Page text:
Whether you were looking for an easier way to erase those hard-to-reach places on a whiteboard, or perhaps a convenient way to organize stationary, Wheeler 5th-graders presented plenty of classroom solutions at the Design Challenge Showcase on Tuesday morning.
While previous years have been more open-ended in the form of an annual “Invention Convention,” this year, students attempted to solve real design challenges proposed by faculty at Wheeler. Dylan Ryder, director of the Hirsch/Alperin Design-Innovate-Build (DIB) Lab, approached teachers throughout Lower School to learn about classroom difficulties related to areas from organization to accessibility, and ultimately created 10 different design jobs in need of some creative thinking.
“It still gives students a choice, but they have an authentic challenge and that motivates different people in different ways,” Ryder said. For example, students might be interested in working with certain materials or want to help out a certain teacher or classroom in particular.
After selecting their challenge, the students have been regularly meeting since the end of winter break to learn the fundamentals of the design process from start to finish, Ryder said. They also learn the importance of “design empathy” by taking into account differences in height, ability, and other user characteristics. “They each get a design brief where I give them a few scaffolds like some prompt questions: Have they taken measurements? Have they asked the teacher what exactly the teacher needs?”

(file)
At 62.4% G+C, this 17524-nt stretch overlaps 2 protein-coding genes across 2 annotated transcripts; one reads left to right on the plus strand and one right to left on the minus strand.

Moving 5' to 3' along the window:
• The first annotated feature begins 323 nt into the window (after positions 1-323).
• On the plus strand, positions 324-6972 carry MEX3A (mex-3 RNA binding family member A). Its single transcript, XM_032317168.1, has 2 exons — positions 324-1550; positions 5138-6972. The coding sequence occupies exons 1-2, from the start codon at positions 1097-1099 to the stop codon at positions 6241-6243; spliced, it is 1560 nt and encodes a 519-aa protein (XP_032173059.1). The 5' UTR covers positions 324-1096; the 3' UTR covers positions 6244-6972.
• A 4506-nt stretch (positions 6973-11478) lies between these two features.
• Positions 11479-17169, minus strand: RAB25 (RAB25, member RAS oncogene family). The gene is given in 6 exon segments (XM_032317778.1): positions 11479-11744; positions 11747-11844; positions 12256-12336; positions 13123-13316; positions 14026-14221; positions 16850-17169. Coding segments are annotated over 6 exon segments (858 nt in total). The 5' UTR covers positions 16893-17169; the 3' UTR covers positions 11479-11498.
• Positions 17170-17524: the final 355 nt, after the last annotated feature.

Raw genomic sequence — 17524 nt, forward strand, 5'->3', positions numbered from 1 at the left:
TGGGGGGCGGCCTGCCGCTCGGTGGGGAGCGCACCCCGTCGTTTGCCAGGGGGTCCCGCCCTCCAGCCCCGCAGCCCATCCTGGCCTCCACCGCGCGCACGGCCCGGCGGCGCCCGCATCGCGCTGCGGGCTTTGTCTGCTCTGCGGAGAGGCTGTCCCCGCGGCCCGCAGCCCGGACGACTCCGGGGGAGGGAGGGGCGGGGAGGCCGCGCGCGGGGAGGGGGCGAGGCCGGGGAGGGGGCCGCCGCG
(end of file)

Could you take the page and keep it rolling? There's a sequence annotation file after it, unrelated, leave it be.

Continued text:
Some of the projects students worked on included special bulletin board mini-shelves, a custom doorstop, a specialized pull cord for projector screens, and a protective cover for chalk. The 5th-graders enjoyed the freedom to design, create, and test their creations and also, perhaps most importantly, learn from mistakes.
“Whether you’re making iPhones or sneakers or video games, there is a prototype and testing process where students have to expect failure, which is really important because we want them to be comfortable with that,” Ryder said.
The 5th-graders came prepared for Tuesday’s showcase with their inventions, presentations, and charisma as they met with fellow students, faculty, and staff from across Wheeler. When asked to share their reflections about the experience, several students said they were surprised by how many Middle School and Upper School students and teachers showed up to see demonstrations of their newly minted designs.
“I was surprised that there were so many people there of all different ages, from kindergarten to high school,” said Ansley Fowler ’29. “I was also surprised that everyone was so excited to see our designs, even the older kids.”
Solomon O’Connell ’29 felt the same way. “I knew there were going to be a lot, but I was still surprised,” he said.
Ella Baill ’29 was pleased that “a lot of kids were seriously interested” in their designs. “Something that made me proud was that a lot of teachers said that they would want to have one of their own copies of our invention.”
Some students even had their ambition set on creating other things in the future. Sage Johnston’s ’29 group already proposed another potential invention. “It would have one of those magnetic erasers for pulling down the projector and erasing. For the teachers that don’t have a magnetic white board they would have a holder for their eraser if it’s in the way.”